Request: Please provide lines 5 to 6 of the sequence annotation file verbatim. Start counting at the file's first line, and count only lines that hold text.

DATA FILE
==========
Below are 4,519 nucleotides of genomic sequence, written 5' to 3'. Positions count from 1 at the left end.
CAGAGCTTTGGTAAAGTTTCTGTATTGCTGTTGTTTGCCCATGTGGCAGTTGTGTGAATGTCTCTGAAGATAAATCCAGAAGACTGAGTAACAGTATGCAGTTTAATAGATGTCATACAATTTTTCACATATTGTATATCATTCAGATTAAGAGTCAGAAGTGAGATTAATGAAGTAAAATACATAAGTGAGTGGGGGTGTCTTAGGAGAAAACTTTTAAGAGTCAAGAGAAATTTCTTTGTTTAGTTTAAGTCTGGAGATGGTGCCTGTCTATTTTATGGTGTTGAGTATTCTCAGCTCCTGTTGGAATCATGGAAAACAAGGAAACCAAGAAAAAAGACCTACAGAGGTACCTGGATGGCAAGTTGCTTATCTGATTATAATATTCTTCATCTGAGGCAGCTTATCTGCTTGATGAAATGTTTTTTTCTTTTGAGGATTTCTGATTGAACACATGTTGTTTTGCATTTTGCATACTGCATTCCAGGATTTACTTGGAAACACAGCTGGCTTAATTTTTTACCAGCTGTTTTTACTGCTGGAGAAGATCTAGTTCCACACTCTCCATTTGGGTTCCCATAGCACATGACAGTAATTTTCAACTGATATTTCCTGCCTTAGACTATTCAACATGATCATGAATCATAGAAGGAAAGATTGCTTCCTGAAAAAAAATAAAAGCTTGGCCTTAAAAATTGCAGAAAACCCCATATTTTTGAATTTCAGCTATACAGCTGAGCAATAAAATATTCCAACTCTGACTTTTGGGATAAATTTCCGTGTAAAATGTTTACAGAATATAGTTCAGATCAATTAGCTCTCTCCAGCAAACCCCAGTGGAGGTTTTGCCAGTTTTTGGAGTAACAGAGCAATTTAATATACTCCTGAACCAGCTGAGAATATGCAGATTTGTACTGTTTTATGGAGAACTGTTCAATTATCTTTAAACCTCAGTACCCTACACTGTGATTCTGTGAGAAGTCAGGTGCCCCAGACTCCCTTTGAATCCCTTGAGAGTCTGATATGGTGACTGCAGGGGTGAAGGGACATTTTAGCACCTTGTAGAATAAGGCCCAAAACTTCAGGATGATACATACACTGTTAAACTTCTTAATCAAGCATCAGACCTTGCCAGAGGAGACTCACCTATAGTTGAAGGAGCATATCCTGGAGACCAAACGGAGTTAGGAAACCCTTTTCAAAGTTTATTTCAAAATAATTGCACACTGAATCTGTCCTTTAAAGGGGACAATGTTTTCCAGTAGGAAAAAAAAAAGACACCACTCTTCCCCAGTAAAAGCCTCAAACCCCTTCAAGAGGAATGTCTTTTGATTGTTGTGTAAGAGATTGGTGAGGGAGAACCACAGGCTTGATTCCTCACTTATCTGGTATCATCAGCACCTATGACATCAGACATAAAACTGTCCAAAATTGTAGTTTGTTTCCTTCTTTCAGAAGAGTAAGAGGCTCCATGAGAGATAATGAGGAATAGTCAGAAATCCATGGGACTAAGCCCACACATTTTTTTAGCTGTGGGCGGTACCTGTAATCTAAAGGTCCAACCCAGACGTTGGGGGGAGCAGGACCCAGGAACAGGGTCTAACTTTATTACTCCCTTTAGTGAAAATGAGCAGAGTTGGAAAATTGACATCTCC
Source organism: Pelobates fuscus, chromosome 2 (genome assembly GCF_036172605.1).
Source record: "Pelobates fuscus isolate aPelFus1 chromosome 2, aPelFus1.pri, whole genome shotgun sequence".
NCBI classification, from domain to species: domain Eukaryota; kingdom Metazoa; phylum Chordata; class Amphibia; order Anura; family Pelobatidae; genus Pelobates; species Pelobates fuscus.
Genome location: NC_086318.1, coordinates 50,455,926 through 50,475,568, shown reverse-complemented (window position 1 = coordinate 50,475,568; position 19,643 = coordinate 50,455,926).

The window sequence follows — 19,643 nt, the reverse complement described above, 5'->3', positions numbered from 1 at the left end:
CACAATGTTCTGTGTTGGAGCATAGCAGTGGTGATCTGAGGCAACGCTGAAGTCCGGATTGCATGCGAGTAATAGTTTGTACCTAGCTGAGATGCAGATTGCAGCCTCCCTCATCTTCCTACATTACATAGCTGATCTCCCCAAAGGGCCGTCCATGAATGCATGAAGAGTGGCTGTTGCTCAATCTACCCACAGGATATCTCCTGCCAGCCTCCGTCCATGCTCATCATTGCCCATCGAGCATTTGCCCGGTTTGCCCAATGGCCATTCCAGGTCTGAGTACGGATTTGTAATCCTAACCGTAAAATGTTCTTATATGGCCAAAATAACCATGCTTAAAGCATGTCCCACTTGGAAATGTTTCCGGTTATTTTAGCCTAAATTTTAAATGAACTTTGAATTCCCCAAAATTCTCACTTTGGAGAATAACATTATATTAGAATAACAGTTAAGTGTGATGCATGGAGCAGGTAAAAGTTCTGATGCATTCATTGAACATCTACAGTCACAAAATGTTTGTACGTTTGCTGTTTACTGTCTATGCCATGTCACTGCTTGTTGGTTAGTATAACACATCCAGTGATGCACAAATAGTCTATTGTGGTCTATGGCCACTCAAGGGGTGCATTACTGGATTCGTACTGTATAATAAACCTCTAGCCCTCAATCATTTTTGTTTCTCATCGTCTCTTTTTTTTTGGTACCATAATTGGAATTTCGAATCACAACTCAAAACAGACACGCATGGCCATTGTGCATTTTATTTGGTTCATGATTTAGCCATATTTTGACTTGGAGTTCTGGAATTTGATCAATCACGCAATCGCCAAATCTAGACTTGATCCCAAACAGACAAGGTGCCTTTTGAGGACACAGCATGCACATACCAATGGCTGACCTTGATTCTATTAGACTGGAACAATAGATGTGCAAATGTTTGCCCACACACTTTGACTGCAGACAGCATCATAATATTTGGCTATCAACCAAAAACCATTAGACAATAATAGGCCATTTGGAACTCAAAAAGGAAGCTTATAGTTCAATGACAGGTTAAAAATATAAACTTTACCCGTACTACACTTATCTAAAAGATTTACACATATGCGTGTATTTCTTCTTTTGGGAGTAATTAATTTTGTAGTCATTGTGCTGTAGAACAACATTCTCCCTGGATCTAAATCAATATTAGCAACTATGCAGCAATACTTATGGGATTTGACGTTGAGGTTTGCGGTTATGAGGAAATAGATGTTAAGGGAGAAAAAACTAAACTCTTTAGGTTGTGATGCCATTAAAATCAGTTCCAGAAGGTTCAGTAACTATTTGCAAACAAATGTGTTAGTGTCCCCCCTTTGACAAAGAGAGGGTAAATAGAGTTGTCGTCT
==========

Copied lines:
NCBI classification, from domain to species: domain Eukaryota; kingdom Metazoa; phylum Chordata; class Amphibia; order Anura; family Pelobatidae; genus Pelobates; species Pelobates fuscus.
Genome location: NC_086318.1, coordinates 50,455,926 through 50,475,568, shown reverse-complemented (window position 1 = coordinate 50,475,568; position 19,643 = coordinate 50,455,926).